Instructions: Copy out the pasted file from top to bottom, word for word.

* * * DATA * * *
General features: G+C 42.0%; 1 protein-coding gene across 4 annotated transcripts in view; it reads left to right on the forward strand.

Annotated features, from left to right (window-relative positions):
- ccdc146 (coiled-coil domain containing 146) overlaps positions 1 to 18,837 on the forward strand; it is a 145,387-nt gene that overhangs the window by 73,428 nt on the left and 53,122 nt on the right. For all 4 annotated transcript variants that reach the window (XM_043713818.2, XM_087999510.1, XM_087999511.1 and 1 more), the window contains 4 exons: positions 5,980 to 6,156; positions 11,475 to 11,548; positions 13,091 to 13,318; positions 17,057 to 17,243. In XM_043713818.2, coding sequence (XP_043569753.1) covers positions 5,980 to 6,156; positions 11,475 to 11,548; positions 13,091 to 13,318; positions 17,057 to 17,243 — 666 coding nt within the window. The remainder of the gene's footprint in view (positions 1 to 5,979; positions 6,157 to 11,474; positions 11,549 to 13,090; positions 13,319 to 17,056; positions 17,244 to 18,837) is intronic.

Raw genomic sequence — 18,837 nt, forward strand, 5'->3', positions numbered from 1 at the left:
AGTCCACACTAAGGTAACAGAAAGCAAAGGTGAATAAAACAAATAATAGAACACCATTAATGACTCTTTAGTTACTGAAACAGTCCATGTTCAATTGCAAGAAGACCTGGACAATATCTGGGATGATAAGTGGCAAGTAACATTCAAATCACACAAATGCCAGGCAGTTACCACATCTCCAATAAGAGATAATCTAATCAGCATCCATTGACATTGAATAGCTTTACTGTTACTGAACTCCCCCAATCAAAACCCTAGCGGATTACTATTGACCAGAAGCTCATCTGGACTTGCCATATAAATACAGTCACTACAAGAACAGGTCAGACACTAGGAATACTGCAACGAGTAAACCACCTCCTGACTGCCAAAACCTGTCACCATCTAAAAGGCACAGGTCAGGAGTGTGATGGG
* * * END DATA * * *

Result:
General features: G+C 42.0%; 1 protein-coding gene across 4 annotated transcripts in view; it reads left to right on the forward strand.

Annotated features, from left to right (window-relative positions):
- ccdc146 (coiled-coil domain containing 146) overlaps positions 1 to 18,837 on the forward strand; it is a 145,387-nt gene that overhangs the window by 73,428 nt on the left and 53,122 nt on the right. For all 4 annotated transcript variants that reach the window (XM_043713818.2, XM_087999510.1, XM_087999511.1 and 1 more), the window contains 4 exons: positions 5,980 to 6,156; positions 11,475 to 11,548; positions 13,091 to 13,318; positions 17,057 to 17,243. In XM_043713818.2, coding sequence (XP_043569753.1) covers positions 5,980 to 6,156; positions 11,475 to 11,548; positions 13,091 to 13,318; positions 17,057 to 17,243 — 666 coding nt within the window. The remainder of the gene's footprint in view (positions 1 to 5,979; positions 6,157 to 11,474; positions 11,549 to 13,090; positions 13,319 to 17,056; positions 17,244 to 18,837) is intronic.

Raw genomic sequence — 18,837 nt, forward strand, 5'->3', positions numbered from 1 at the left:
AGTCCACACTAAGGTAACAGAAAGCAAAGGTGAATAAAACAAATAATAGAACACCATTAATGACTCTTTAGTTACTGAAACAGTCCATGTTCAATTGCAAGAAGACCTGGACAATATCTGGGATGATAAGTGGCAAGTAACATTCAAATCACACAAATGCCAGGCAGTTACCACATCTCCAATAAGAGATAATCTAATCAGCATCCATTGACATTGAATAGCTTTACTGTTACTGAACTCCCCCAATCAAAACCCTAGCGGATTACTATTGACCAGAAGCTCATCTGGACTTGCCATATAAATACAGTCACTACAAGAACAGGTCAGACACTAGGAATACTGCAACGAGTAAACCACCTCCTGACTGCCAAAACCTGTCACCATCTAAAAGGCACAGGTCAGGAGTGTGATGGG